4.4 Example of an incomplete measurement

Consider a three-dimensional Hilbert space \mathcal{H}, and the two orthogonal projectors \begin{aligned} P &= |e_1\rangle\langle e_1| + |e_2\rangle\langle e_2| \\Q &= |e_3\rangle\langle e_3| \end{aligned} that form the decomposition of the identity: P+Q=\mathbf{1}. Suppose that a physical system is prepared in state |\psi\rangle = \alpha_1|e_1\rangle + \alpha_2|e_2\rangle + \alpha_3|e_3\rangle. Ideally, we would like to perform a complete measurement that would resolve the state |v\rangle into the three basis states, but suppose our experimental apparatus is not good enough, and lumps together |e_1\rangle and |e_2\rangle. In other words, it can only differentiate between the two subspaces associated with projectors P and Q.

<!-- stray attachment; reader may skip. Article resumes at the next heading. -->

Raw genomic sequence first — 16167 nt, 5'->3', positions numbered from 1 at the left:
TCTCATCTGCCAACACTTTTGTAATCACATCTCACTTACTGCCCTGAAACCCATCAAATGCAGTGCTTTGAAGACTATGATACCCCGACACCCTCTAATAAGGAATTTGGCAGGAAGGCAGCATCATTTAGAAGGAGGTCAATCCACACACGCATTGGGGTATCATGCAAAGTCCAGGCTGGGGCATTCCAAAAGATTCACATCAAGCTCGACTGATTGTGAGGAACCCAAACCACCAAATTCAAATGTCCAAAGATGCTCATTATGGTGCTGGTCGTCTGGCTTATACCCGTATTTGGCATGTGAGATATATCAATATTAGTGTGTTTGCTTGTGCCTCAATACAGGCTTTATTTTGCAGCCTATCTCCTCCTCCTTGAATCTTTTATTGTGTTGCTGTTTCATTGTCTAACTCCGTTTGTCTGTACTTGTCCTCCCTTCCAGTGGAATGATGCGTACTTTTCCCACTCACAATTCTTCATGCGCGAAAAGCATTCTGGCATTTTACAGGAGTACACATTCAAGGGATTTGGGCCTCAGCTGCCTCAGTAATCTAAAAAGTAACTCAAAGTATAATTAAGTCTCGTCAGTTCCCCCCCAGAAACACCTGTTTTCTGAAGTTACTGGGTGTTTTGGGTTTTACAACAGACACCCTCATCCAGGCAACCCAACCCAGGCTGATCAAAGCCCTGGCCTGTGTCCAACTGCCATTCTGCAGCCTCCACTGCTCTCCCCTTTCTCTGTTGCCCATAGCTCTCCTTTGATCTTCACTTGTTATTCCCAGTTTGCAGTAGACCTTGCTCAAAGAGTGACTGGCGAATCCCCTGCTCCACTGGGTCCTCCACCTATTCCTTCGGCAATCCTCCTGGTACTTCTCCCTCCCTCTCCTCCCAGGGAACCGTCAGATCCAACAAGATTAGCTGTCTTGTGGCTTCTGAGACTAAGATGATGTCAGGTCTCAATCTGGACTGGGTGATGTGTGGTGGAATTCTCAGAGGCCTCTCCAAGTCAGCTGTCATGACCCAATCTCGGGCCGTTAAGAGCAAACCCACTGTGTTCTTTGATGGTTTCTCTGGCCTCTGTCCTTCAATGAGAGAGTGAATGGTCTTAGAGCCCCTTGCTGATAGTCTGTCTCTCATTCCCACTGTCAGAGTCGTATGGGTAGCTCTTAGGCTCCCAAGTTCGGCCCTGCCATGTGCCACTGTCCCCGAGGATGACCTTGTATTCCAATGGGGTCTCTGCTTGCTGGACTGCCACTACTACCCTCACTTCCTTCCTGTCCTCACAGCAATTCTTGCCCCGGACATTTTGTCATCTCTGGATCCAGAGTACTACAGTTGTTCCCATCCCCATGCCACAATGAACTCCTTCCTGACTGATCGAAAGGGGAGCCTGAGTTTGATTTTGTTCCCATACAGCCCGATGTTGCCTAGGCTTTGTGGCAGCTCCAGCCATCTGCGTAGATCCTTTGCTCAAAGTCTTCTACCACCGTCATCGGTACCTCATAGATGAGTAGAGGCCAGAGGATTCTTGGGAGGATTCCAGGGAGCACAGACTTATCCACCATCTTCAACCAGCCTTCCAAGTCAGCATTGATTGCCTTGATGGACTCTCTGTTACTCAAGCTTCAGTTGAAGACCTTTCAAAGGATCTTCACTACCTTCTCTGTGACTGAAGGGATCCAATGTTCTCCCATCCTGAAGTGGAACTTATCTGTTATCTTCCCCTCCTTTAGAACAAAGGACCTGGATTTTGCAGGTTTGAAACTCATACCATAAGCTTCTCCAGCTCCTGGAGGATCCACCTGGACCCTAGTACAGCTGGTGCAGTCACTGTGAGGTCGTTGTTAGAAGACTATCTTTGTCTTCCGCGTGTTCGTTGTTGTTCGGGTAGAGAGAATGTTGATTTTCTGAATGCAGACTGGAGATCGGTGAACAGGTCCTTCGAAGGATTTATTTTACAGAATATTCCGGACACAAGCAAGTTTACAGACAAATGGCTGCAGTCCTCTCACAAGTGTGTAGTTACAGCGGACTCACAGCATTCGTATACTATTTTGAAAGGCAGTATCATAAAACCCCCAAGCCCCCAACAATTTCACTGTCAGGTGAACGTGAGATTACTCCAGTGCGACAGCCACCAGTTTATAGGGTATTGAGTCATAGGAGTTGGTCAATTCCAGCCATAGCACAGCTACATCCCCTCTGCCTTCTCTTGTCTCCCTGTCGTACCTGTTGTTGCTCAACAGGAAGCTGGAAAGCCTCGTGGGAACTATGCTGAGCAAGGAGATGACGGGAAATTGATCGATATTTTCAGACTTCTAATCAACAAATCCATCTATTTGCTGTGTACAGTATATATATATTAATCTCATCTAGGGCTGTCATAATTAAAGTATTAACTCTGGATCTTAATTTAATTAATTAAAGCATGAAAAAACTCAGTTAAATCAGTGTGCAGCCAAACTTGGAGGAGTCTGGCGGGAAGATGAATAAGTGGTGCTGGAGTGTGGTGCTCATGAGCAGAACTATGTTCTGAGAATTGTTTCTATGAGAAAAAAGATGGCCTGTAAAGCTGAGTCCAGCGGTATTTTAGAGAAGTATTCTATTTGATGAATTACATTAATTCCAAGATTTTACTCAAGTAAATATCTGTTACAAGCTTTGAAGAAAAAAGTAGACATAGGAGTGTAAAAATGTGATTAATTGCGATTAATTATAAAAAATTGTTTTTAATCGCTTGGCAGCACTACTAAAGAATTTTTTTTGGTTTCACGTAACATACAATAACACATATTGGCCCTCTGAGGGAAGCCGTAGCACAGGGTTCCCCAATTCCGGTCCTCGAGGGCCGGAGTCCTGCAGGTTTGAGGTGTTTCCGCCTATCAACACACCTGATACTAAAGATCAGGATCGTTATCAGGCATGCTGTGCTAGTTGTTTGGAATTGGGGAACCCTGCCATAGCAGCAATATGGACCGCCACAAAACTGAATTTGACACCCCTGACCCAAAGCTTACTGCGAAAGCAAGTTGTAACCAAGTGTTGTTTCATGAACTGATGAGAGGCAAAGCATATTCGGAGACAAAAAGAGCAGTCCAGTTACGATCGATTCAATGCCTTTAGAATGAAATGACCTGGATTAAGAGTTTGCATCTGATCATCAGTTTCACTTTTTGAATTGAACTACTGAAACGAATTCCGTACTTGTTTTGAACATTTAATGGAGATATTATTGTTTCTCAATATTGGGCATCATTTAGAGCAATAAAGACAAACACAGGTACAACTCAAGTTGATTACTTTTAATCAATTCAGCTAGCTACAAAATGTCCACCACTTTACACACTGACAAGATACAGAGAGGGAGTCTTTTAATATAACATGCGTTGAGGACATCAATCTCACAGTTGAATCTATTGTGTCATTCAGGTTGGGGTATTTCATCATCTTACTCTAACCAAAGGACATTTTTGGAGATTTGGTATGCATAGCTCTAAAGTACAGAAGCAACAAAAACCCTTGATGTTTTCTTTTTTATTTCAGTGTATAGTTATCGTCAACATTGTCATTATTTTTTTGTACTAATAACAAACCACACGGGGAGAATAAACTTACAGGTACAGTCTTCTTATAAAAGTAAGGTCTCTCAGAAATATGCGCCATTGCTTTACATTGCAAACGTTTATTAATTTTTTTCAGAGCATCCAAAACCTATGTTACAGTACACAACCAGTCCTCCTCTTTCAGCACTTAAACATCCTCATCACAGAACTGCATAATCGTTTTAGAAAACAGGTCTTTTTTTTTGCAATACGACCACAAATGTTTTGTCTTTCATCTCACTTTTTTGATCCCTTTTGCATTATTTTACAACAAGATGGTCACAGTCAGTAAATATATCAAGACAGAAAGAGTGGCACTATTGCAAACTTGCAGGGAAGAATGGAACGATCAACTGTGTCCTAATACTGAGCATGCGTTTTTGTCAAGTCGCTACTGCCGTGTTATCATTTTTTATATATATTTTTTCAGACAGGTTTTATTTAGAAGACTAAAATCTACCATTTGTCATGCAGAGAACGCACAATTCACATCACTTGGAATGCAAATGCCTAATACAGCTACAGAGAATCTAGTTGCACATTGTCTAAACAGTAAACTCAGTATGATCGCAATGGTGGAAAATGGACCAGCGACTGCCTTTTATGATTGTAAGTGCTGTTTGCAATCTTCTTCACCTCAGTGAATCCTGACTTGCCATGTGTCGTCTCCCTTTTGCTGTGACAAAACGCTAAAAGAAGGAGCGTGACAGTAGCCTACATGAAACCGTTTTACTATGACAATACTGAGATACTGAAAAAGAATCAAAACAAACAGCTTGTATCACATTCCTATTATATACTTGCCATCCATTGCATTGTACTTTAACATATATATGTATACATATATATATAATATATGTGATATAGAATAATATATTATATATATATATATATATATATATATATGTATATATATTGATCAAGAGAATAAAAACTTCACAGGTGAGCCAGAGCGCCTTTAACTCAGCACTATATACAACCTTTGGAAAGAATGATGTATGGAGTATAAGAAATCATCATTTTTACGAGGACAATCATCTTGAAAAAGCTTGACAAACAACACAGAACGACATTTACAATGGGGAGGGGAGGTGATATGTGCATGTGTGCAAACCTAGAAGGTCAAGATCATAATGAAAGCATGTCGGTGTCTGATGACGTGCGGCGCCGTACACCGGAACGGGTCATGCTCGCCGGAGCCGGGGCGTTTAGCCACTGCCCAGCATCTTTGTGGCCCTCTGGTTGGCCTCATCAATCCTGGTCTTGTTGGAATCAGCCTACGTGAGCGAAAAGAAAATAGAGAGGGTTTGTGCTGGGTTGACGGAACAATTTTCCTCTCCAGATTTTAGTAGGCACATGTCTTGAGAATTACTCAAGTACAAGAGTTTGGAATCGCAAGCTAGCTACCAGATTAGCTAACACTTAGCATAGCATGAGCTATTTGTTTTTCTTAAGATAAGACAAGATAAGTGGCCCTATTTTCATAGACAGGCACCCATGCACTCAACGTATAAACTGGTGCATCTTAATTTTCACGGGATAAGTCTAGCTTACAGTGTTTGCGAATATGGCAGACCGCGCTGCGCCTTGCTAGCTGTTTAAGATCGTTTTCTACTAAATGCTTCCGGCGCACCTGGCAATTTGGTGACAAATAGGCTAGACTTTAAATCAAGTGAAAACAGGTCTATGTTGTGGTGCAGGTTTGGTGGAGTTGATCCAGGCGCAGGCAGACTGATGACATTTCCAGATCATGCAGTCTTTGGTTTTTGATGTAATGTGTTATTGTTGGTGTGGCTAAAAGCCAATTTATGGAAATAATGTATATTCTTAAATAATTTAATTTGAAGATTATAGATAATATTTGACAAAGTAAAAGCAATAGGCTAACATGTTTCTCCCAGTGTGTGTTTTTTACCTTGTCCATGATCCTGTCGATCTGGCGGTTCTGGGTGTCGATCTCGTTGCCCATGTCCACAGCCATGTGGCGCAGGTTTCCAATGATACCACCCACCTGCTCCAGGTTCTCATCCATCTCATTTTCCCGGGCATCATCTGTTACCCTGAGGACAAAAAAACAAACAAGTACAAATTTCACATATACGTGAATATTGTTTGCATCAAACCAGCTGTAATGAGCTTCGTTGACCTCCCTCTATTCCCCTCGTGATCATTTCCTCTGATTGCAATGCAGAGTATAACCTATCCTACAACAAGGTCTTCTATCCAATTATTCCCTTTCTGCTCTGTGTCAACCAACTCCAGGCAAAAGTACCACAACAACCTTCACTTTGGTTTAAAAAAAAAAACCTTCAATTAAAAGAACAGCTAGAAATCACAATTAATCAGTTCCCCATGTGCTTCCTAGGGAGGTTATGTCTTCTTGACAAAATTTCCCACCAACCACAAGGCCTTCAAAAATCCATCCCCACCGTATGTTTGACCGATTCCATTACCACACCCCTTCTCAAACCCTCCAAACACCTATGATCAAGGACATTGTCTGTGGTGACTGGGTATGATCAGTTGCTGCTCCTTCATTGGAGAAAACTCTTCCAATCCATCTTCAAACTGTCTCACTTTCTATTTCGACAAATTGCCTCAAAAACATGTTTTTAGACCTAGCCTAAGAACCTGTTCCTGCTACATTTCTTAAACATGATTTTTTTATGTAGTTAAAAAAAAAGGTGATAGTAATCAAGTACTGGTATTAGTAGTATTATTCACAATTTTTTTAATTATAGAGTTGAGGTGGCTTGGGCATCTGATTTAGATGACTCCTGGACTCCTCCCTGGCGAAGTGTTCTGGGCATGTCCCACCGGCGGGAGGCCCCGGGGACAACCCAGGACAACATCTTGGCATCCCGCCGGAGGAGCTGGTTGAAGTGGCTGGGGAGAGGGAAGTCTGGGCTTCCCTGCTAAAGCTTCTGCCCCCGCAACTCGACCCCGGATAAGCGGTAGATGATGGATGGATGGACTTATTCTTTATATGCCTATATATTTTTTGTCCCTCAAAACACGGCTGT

The apparatus, in this incomplete measurement, may find the system in the subspace associated with P. This happens with probability \begin{aligned} \langle\psi|P|\psi\rangle &= \langle\psi|e_1\rangle \langle e_1|\psi\rangle + \langle\psi|e_2\rangle \langle e_2|\psi\rangle \\&= |\alpha_1|^2 + |\alpha_2|^2, \end{aligned} and the state right after the measurement is the normalised vector P|\psi\rangle, i.e. \frac{\alpha_1|e_1\rangle+\alpha_2|e_2\rangle}{\sqrt{|\alpha_1|^2 + |\alpha_2|^2}}.

The measurement may also find the system in the subspace associated with Q with the probability \langle\psi|Q|\psi\rangle = |\alpha_3|^2, resulting in the post-measurement state |e_3\rangle.